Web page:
Q. Terry, I know the other day you talked about how much you like this team even in Spring Training. Aside from the affinity for them and thinking they were pretty good, you guys have just improved. The arc of improvement has gone straight up all year to where you've peaked at the perfect time. I'm wondering, was there a moment or two or three during the summer where you said, this team has a chance to be special?
TERRY FRANCONA: I've gotten asked that a lot. I don't know -- one, I don't know that we've peaked. I mean, we haven't swung the bats very well the last couple of weeks. I think that it shows what type of team we can be though. You know, just try to find a way to win the game you're playing that night, whether it's getting one run or ten. And I don't think you have to come to a moment in the season where your team is special. You know, in my mind, I feel like I feel about these guys. I like them a lot, and they are very special. I don't think you have to have the stamp of a World Series on your team to feel that way.
Sometimes things happen you can't overcome. They've done a really good job of overcoming a lot. But if it got to a point where it was too much, that wouldn't take away how I feel about him.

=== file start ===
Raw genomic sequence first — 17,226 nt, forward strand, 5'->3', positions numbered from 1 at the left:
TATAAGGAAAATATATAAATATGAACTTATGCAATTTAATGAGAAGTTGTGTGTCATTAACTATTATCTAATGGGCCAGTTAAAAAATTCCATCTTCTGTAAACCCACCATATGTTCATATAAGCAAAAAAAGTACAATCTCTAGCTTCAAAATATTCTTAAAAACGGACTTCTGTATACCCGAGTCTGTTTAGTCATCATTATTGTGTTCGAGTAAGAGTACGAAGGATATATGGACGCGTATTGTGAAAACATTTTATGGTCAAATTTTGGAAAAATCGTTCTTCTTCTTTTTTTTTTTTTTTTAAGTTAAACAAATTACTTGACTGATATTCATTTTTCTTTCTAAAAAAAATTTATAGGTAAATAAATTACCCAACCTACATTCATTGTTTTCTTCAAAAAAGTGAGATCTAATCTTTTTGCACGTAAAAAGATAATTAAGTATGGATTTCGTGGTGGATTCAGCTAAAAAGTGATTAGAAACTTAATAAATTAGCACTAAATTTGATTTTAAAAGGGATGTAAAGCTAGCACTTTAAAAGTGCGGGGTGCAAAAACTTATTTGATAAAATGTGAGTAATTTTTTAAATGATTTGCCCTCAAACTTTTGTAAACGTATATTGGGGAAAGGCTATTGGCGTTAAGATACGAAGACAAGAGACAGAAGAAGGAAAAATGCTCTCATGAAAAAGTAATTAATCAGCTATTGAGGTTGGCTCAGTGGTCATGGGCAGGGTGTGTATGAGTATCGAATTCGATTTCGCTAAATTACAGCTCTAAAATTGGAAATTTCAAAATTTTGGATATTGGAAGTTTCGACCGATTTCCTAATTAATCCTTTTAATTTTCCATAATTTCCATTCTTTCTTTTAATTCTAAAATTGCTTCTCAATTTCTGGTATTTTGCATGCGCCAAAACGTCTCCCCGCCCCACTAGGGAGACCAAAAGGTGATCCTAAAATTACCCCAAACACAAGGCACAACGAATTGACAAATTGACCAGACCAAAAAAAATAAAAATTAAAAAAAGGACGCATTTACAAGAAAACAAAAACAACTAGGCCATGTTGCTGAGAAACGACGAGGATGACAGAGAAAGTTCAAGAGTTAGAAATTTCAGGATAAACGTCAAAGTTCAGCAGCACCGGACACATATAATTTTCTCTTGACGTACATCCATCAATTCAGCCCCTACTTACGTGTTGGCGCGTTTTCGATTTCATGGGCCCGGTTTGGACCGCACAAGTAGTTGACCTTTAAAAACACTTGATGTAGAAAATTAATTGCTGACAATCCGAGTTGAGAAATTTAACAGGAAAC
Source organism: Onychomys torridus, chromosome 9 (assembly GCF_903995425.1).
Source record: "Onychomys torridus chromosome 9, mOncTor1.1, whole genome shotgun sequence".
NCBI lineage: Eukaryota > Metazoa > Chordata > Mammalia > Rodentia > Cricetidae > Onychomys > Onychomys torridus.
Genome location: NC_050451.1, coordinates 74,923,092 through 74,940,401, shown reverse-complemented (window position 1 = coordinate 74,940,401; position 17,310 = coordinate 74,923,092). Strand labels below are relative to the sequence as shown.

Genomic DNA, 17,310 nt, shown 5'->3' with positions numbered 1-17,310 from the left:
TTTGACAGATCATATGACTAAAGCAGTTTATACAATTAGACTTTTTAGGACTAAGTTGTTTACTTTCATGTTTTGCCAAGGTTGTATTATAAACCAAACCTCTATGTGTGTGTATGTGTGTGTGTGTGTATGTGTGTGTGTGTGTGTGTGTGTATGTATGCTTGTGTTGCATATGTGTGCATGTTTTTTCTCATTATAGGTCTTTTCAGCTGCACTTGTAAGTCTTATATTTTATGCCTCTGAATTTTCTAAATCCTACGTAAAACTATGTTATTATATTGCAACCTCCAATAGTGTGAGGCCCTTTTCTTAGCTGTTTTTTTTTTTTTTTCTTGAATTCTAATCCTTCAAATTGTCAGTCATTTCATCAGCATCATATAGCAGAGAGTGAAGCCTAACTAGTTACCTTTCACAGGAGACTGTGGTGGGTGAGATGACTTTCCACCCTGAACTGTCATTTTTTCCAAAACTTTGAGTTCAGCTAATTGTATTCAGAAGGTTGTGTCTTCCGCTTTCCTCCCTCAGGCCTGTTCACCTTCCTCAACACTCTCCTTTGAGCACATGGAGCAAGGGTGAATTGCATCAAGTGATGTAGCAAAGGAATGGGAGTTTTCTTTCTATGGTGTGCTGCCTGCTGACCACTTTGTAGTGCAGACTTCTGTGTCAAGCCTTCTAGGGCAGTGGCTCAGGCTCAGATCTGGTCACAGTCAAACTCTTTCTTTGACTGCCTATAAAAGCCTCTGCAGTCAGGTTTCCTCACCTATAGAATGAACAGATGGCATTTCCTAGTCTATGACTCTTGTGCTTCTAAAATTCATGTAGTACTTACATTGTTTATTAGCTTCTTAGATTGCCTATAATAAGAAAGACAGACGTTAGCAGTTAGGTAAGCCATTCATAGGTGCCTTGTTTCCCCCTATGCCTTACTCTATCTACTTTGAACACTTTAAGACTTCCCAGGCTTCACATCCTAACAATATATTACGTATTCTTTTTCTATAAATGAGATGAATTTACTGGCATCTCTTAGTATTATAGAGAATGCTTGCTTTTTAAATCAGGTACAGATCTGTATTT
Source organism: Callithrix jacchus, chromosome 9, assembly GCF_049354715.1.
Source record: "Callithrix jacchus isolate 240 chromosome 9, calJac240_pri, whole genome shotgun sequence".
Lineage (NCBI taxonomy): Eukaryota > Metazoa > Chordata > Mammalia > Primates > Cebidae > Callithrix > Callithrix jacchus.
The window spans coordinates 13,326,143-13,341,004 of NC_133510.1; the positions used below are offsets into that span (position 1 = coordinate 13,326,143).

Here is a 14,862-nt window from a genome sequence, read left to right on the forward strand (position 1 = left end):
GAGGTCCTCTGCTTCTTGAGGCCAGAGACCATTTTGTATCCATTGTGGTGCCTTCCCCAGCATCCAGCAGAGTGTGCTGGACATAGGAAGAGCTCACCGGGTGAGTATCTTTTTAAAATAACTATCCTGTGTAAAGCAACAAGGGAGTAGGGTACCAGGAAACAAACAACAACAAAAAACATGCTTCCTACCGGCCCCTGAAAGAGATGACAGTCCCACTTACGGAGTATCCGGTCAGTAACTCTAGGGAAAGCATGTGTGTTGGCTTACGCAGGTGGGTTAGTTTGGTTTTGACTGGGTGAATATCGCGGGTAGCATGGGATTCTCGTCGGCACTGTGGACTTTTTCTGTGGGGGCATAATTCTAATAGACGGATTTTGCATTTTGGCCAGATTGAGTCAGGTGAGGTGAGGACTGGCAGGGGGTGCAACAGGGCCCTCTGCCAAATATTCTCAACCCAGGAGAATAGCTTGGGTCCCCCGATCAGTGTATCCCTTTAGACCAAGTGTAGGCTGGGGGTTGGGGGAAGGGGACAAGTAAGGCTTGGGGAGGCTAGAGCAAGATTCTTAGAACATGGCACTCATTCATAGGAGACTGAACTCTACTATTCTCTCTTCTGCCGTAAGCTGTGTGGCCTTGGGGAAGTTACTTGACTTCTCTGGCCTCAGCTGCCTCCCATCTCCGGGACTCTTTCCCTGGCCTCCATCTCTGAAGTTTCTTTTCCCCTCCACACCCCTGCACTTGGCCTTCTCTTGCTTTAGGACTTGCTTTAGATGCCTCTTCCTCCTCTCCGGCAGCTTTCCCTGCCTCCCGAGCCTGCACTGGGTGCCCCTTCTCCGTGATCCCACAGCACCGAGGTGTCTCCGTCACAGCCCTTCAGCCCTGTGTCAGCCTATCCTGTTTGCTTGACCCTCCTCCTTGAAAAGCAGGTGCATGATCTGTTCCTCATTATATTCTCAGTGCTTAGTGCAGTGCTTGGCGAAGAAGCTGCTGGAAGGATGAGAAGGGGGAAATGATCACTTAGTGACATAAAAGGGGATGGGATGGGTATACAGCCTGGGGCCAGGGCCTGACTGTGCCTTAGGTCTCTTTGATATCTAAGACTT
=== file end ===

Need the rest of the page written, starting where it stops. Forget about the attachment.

Q. Terry, your players were talking last night --
TERRY FRANCONA: Is this a Newtown volleyball question (laughter)?
Q. I could give you one. Your players were talking last night about how it feels like you always make the right move in games, so they always believe in that move you make. So, first question, do you have the feeling that you're on that kind of roll? And second, do you have a process that you use to map out games in advance, think them through? Is there some system?
TERRY FRANCONA: You really can't do that. I mean, you saw last night's game. I mean, I think the biggest thing we can do is, one, be prepared by advancing the other team, and then knowing our guys. The flexibility of a guy like Michael Martinez who is very unsung, he's under the radar. He can play centerfield, he can play third base, he can play second. Last night you saw it kind of saved us, because we were running thin.
During a game, I mean, we've put the last game in the rearview mirror so fast. I mean, last night was one of the more agonizing games I've ever been a part of. Usually I really do enjoy them, but last night there was a lot going on and we were running out of players at a quick rate to the point where when we got into the 9th inning, if they would have had second and third with less than two outs, we would have probably played the infield in just to win or lose. Kluber already had his spikes on, because he would have been the next pinch-hitter. So it wasn't a real good feeling.
That wasn't how we drew it up, believe me. It's just as you go, you kind of have your guys ready for each situation and then you react to it and do the best you can.
Q. Along those lines, when you're doing all those moves, is it just you and Millsy talking? Are there several people?